#1
How do i start making my own arrangements for basically any song i hear in finger style? I know people do this by ear, but does knowing music theory help or is it just by ear? Been playing guitar for about a year and I have mostly been using tabs which has been boring these last few days. I want to start arranging my own songs and have been thinking about learning theory. I have done some searching but no where does it tell me how theory is used to arrange a song so please help. Any advice is appreciated.

I'm thinking about getting: Building Guitar Arrangements from the Ground Up by Muriel Anderson. Anyone know if ill be able to understand it or will i need some background in music theory?
Last edited by Darkn3ss99 at Mar 2, 2014,
#2
Very simply put (as I'm by no means an expert) I just find the basic chords which are going on in the background. You then need to be able to move those chords up and down the neck to different positions depending on the melody. Music theory isn't really necessary, you just need to understand how to build chords in different positions, or at least be very familiar with chords shapes all up and down the neck.

i.e. If you want to play a note from the melody line up on the 7th fret, there's no point using an open chord shape.

A song which I learned very early on which helped me understand the logistics moving the fingers around to produce an independent melody line is Tommy Emmanuel's 'Blue Moon'. http://www.youtube.com/watch?v=v0IY3Ax2PkY

I learned a very basic version of that, just the basic chords with the melody line. I'm not saying you have to learn that song- any simple fingerpicking song with an independent melody would work fine.

This will help you get started and once you have the basics down you'll find it much easier to progress. Once you understand how you move through chords while continuing a melody, it will become a lot more natural to you.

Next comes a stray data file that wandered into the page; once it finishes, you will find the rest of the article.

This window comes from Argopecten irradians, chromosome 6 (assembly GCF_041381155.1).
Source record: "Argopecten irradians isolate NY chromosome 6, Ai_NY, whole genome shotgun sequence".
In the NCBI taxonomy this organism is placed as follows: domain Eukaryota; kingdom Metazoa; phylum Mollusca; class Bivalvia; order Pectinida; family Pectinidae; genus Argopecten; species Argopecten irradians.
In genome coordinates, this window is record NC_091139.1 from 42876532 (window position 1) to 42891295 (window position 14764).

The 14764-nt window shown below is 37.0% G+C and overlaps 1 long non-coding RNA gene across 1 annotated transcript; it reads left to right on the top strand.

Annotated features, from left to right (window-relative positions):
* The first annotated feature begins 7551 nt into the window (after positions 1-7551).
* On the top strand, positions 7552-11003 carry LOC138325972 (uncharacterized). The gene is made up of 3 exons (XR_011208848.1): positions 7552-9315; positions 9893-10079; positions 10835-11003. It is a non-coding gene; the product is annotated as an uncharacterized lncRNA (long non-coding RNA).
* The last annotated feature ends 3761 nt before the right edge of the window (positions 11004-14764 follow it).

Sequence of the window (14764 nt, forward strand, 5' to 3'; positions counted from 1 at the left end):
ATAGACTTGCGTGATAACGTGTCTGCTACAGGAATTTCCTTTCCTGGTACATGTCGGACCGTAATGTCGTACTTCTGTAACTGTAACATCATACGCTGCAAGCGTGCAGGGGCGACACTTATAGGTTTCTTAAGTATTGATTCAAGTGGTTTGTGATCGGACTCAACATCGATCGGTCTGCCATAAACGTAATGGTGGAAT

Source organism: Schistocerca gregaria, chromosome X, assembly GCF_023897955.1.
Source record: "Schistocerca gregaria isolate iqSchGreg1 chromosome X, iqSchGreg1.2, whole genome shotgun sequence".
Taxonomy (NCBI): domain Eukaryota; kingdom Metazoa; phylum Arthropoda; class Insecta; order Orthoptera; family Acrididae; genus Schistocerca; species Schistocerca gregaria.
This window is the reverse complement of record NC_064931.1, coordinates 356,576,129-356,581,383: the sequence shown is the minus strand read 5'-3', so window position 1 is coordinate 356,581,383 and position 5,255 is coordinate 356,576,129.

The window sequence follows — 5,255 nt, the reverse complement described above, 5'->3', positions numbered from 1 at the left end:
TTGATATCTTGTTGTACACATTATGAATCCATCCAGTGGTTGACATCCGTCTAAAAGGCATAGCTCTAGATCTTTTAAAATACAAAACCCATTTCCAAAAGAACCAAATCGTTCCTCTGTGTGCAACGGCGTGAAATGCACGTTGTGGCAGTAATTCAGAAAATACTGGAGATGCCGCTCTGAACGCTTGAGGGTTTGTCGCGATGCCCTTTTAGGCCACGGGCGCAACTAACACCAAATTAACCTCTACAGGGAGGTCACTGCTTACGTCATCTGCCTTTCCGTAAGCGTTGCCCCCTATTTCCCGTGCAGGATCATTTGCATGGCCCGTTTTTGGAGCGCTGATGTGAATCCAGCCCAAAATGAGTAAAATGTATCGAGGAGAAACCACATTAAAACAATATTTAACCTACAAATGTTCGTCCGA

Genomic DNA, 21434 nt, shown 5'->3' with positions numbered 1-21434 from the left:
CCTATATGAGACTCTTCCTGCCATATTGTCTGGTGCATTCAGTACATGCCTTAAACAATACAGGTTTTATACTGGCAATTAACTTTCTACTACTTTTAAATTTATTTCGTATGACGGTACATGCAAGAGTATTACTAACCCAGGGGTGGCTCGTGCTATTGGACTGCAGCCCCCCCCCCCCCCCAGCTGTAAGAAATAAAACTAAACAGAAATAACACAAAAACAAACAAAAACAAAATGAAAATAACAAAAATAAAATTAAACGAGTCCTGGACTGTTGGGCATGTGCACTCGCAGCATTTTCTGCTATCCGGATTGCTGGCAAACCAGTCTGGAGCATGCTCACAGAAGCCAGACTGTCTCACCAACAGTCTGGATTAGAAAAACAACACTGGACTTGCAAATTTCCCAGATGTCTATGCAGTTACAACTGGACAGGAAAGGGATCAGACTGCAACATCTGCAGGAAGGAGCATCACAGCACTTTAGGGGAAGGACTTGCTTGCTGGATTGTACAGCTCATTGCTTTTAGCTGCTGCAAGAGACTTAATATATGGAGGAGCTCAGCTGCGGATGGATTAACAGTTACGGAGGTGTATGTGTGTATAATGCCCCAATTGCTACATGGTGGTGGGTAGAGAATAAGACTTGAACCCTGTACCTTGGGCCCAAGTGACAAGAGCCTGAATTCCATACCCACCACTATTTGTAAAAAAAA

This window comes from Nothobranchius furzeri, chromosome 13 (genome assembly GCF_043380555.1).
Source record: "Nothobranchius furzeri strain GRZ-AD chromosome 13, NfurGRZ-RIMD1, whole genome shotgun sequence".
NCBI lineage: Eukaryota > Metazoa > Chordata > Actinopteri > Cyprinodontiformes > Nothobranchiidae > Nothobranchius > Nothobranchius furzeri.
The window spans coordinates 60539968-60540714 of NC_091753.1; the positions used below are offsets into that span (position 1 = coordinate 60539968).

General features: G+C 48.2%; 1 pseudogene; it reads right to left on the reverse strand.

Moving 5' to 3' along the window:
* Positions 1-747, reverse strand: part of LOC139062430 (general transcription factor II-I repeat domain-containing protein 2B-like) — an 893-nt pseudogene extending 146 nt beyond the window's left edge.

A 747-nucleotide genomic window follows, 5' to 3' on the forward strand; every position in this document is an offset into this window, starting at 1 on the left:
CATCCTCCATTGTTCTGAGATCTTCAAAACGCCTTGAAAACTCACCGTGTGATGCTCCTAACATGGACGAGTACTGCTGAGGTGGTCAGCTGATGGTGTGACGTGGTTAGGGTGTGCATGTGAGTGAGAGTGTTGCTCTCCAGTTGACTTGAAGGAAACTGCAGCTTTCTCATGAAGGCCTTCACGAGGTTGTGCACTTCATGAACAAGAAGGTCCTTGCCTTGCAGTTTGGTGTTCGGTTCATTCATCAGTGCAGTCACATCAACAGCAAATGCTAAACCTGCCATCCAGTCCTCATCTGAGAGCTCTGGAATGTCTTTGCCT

#3
Read these.
That will get you started on music theory. It's a lot easier to know music theory than struggle along trying to understand why certain things occur (IMO).
#4
Just to add to the section about knowing chords up and down the neck- ideally you need to know the notes up and down the neck (or at least be able to work it out). You need to keep the melody notes as close to the chord you're playing as you can, so sometimes that's going to involve moving the chord and other times it's going to involve moving the note.
#5
That leads me to another question. How do i figure out the chords to a song? and say what if i want to arrange someones else finger-style arrangement?How do i figure out the chords then?
Last edited by Darkn3ss99 at Mar 3, 2014,
#7
Quote by Darkn3ss99
That leads me to another question. How do i figure out the chords to a song? and say what if i want to arrange someones else finger-style arrangement?How do i figure out the chords then?


You need the skill sets. What do you honestly expect that right now, given the time you've played, your level of understanding on the guitar, and your understanding of the basics, do you have the skills to start figuring out chords? Do you have a trained, practiced ear? Have you been exposed to and played lots of compositions in lots of styles? How many fingerstyle pieces have you learned, played, and executed well, and understand their compositional aspects?

You need skills to perform things that use those skills.

For me, I look at the melody, analyze the key, understand the attending chords of the key, listen to the musical direction and feel, for example, "does the melody feel like the chord at a certain place is major or minor"? Then I decide upon any similar styles or variations of other pieces I know, as to form the music backdrop, or template or vibe I want to go for. Am I going strictly alternating bass, for example? Am I using any particular rhythmic elements? All of these are based upon my skill sets.

In the end I decide if these choices, support the melody, extend it, or obscure it. Then I make choices on how the pieces fit as a whole.

For me, figuring chords, or even adapting a chord where the extensions fit the melody note at that point, is not a problem, because of my knowledge and skill sets and experience.

That's me. I can reasonably expect to be able to arrange. What about you? I cannot say. What have you invested yourself into, as far as being able to do this? Do you know diatonic harmony? Do you know and understand scales and their intervallic functions over a chord?

Best,

Sean
#8
So should i learn music theory? I have been trying to memorize the notes on my guitar. I can almost recognize all the notes, just need a few more weeks of practice. Should i learn my scales?Will that help with what im trying to do?
#9
^^^ Read the answers above mate, it's all there.

Basically music theory takes the guesswork out of the equation. If you are happy with a trial and error approach, music theory may not be for you.
And no, Guitar Hero will not help. Even on expert. Really.
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